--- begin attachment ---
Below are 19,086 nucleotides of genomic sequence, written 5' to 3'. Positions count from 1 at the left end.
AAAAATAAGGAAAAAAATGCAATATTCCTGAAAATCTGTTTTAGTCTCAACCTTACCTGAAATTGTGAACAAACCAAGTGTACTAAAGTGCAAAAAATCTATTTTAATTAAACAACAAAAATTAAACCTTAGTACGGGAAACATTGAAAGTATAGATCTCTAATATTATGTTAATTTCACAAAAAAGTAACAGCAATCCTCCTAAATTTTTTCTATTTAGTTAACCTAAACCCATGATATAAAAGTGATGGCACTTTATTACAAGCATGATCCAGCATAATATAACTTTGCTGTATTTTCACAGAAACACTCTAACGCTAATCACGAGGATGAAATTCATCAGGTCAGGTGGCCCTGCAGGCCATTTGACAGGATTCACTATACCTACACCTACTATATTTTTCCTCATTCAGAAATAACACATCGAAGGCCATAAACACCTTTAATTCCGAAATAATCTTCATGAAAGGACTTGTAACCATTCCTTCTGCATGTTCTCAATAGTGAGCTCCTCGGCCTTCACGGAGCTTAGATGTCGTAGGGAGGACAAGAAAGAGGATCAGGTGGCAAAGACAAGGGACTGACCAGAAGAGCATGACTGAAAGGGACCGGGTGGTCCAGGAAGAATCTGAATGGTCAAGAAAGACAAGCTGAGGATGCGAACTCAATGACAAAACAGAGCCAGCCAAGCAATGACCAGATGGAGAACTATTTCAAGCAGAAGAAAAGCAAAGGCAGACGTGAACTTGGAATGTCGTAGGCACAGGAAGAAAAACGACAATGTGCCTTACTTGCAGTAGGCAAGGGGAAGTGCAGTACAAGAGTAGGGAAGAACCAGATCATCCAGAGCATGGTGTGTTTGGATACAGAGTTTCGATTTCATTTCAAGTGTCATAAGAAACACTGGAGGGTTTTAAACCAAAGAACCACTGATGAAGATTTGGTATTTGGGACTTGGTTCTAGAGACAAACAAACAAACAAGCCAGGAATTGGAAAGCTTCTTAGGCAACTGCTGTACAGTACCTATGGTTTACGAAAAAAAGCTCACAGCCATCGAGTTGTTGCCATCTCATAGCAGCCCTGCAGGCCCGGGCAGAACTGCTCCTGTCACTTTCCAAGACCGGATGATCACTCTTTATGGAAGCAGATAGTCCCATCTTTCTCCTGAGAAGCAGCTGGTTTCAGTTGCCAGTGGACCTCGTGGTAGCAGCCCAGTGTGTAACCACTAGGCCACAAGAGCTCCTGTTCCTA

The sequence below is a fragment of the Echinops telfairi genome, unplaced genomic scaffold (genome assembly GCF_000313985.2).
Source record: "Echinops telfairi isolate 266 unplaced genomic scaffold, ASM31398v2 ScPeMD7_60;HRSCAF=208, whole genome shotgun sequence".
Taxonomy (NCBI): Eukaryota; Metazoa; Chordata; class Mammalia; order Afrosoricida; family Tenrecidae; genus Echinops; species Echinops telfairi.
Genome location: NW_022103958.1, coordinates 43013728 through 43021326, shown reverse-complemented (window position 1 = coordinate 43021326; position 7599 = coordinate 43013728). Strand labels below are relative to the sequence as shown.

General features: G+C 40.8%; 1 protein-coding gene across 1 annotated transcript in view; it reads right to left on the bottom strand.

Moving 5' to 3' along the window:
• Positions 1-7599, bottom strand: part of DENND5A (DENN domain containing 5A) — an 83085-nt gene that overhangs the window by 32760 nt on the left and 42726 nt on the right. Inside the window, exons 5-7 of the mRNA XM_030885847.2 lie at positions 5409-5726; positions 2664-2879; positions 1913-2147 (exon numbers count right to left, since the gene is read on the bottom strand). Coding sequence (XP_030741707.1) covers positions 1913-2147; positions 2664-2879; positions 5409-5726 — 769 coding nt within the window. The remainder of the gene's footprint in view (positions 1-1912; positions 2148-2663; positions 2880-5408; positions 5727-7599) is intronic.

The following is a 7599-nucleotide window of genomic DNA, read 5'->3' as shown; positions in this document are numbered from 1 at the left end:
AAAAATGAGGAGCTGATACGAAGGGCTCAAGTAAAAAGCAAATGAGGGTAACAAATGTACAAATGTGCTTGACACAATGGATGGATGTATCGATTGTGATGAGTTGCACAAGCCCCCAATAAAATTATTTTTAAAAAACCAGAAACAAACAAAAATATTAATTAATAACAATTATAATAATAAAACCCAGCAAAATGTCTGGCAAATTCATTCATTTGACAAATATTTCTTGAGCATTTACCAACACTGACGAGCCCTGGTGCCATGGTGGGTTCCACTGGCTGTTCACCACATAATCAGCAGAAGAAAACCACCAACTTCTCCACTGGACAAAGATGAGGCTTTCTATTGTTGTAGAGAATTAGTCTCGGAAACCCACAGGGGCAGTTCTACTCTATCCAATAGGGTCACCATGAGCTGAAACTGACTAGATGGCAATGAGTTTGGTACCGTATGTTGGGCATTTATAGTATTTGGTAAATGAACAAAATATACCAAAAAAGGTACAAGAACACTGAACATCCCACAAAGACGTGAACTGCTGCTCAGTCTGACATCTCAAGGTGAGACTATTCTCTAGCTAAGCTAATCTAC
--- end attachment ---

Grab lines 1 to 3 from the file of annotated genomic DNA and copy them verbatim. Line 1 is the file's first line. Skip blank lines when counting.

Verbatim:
Below are 19,086 nucleotides of genomic sequence, written 5' to 3'. Positions count from 1 at the left end.
AAAAATAAGGAAAAAAATGCAATATTCCTGAAAATCTGTTTTAGTCTCAACCTTACCTGAAATTGTGAACAAACCAAGTGTACTAAAGTGCAAAAAATCTATTTTAATTAAACAACAAAAATTAAACCTTAGTACGGGAAACATTGAAAGTATAGATCTCTAATATTATGTTAATTTCACAAAAAAGTAACAGCAATCCTCCTAAATTTTTTCTATTTAGTTAACCTAAACCCATGATATAAAAGTGATGGCACTTTATTACAAGCATGATCCAGCATAATATAACTTTGCTGTATTTTCACAGAAACACTCTAACGCTAATCACGAGGATGAAATTCATCAGGTCAGGTGGCCCTGCAGGCCATTTGACAGGATTCACTATACCTACACCTACTATATTTTTCCTCATTCAGAAATAACACATCGAAGGCCATAAACACCTTTAATTCCGAAATAATCTTCATGAAAGGACTTGTAACCATTCCTTCTGCATGTTCTCAATAGTGAGCTCCTCGGCCTTCACGGAGCTTAGATGTCGTAGGGAGGACAAGAAAGAGGATCAGGTGGCAAAGACAAGGGACTGACCAGAAGAGCATGACTGAAAGGGACCGGGTGGTCCAGGAAGAATCTGAATGGTCAAGAAAGACAAGCTGAGGATGCGAACTCAATGACAAAACAGAGCCAGCCAAGCAATGACCAGATGGAGAACTATTTCAAGCAGAAGAAAAGCAAAGGCAGACGTGAACTTGGAATGTCGTAGGCACAGGAAGAAAAACGACAATGTGCCTTACTTGCAGTAGGCAAGGGGAAGTGCAGTACAAGAGTAGGGAAGAACCAGATCATCCAGAGCATGGTGTGTTTGGATACAGAGTTTCGATTTCATTTCAAGTGTCATAAGAAACACTGGAGGGTTTTAAACCAAAGAACCACTGATGAAGATTTGGTATTTGGGACTTGGTTCTAGAGACAAACAAACAAACAAGCCAGGAATTGGAAAGCTTCTTAGGCAACTGCTGTACAGTACCTATGGTTTACGAAAAAAAGCTCACAGCCATCGAGTTGTTGCCATCTCATAGCAGCCCTGCAGGCCCGGGCAGAACTGCTCCTGTCACTTTCCAAGACCGGATGATCACTCTTTATGGAAGCAGATAGTCCCATCTTTCTCCTGAGAAGCAGCTGGTTTCAGTTGCCAGTGGACCTCGTGGTAGCAGCCCAGTGTGTAACCACTAGGCCACAAGAGCTCCTGTTCCTA

The sequence below is a fragment of the Echinops telfairi genome, unplaced genomic scaffold (genome assembly GCF_000313985.2).